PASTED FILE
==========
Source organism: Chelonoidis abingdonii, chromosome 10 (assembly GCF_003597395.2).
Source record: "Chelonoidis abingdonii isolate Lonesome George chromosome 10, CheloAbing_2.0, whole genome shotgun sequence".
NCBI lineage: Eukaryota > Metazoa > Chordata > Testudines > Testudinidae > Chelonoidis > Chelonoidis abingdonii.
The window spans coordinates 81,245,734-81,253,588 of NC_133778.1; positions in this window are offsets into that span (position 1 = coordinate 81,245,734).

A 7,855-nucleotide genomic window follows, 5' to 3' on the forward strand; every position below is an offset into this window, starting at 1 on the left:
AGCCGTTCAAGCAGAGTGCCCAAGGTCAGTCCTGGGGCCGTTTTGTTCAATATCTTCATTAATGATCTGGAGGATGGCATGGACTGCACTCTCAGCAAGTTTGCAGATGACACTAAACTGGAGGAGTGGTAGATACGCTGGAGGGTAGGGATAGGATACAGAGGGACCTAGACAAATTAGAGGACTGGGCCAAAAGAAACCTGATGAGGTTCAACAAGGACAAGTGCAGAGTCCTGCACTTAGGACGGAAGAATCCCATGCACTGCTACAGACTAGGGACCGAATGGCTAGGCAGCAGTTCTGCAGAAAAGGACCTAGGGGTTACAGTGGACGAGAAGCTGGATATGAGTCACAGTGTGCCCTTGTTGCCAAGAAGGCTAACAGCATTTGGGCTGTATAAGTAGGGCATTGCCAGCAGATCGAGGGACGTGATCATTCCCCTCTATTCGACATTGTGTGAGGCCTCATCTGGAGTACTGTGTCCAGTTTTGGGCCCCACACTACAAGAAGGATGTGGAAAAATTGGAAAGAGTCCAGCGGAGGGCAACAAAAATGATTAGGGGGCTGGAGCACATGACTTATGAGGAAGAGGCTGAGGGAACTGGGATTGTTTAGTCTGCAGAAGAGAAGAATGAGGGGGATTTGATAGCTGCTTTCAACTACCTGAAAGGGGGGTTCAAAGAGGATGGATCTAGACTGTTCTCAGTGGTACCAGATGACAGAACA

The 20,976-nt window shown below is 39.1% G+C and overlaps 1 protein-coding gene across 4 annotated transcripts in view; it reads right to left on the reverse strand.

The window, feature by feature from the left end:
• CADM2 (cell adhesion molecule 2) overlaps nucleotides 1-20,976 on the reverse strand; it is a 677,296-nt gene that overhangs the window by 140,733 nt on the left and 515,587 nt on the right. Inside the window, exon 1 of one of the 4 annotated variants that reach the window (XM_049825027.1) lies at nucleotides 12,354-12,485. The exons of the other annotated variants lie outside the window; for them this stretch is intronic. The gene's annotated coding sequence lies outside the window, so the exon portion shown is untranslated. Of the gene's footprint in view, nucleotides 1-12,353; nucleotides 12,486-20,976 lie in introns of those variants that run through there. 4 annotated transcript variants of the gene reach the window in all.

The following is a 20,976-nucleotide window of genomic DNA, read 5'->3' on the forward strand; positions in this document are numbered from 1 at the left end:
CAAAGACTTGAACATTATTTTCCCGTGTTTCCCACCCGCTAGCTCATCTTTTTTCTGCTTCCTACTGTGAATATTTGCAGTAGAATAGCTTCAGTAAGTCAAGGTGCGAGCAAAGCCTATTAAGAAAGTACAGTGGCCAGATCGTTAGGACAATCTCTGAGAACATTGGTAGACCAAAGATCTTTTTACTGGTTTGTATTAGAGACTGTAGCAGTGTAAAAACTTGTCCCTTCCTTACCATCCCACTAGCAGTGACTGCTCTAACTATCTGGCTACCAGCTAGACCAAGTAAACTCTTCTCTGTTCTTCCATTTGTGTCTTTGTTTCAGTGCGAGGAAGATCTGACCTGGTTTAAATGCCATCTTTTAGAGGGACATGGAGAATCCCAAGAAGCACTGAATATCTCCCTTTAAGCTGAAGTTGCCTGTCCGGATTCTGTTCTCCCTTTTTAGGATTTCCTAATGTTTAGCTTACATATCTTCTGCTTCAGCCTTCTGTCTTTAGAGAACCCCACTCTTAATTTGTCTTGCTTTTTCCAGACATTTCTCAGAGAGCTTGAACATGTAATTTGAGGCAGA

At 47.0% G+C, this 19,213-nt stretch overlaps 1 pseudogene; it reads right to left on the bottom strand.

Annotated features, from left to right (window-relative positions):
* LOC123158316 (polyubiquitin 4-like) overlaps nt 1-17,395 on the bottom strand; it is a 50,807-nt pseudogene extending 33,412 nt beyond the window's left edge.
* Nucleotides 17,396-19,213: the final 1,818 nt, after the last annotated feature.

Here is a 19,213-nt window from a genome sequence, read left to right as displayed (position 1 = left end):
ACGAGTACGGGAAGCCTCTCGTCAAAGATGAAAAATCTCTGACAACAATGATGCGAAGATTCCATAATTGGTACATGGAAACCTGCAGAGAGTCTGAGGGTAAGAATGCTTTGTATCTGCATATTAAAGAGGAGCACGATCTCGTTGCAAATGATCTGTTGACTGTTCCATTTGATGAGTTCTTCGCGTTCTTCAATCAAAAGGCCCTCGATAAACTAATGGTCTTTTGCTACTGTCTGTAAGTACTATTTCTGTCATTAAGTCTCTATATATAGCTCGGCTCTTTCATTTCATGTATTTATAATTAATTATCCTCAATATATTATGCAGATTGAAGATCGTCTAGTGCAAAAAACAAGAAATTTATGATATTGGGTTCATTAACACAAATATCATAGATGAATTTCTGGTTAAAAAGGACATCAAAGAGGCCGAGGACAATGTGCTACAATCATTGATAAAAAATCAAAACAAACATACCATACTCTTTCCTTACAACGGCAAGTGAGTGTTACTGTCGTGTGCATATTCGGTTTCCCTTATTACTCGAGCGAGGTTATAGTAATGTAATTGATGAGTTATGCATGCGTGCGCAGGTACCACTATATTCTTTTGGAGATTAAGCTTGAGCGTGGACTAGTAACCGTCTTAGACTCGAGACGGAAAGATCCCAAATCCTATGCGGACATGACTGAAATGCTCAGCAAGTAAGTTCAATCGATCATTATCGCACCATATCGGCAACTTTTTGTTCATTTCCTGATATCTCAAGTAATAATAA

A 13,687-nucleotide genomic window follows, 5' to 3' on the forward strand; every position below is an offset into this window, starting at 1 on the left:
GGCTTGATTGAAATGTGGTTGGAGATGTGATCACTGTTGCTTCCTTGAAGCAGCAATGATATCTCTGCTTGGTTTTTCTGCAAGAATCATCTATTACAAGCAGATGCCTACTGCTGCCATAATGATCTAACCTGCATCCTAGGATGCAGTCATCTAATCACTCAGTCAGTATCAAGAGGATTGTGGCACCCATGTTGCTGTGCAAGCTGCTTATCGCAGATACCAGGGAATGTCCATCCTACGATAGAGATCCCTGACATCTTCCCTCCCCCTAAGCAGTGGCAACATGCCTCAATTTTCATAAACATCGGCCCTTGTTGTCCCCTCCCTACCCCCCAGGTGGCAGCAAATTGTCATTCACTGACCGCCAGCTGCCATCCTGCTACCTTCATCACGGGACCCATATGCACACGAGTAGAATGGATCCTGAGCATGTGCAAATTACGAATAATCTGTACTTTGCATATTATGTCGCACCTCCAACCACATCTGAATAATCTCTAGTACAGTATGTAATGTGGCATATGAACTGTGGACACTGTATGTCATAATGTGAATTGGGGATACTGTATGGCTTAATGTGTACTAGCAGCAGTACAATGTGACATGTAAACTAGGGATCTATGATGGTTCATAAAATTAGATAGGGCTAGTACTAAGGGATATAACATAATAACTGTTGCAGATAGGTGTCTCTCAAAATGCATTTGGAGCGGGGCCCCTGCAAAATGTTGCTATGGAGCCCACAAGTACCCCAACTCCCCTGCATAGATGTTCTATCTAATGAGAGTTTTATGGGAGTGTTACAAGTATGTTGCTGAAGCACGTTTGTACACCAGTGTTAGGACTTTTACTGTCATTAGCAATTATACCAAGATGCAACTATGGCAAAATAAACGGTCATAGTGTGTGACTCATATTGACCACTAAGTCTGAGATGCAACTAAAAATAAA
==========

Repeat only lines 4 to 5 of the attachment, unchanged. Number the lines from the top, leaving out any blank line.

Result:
The window spans coordinates 81,245,734-81,253,588 of NC_133778.1; positions in this window are offsets into that span (position 1 = coordinate 81,245,734).

A 7,855-nucleotide genomic window follows, 5' to 3' on the forward strand; every position below is an offset into this window, starting at 1 on the left: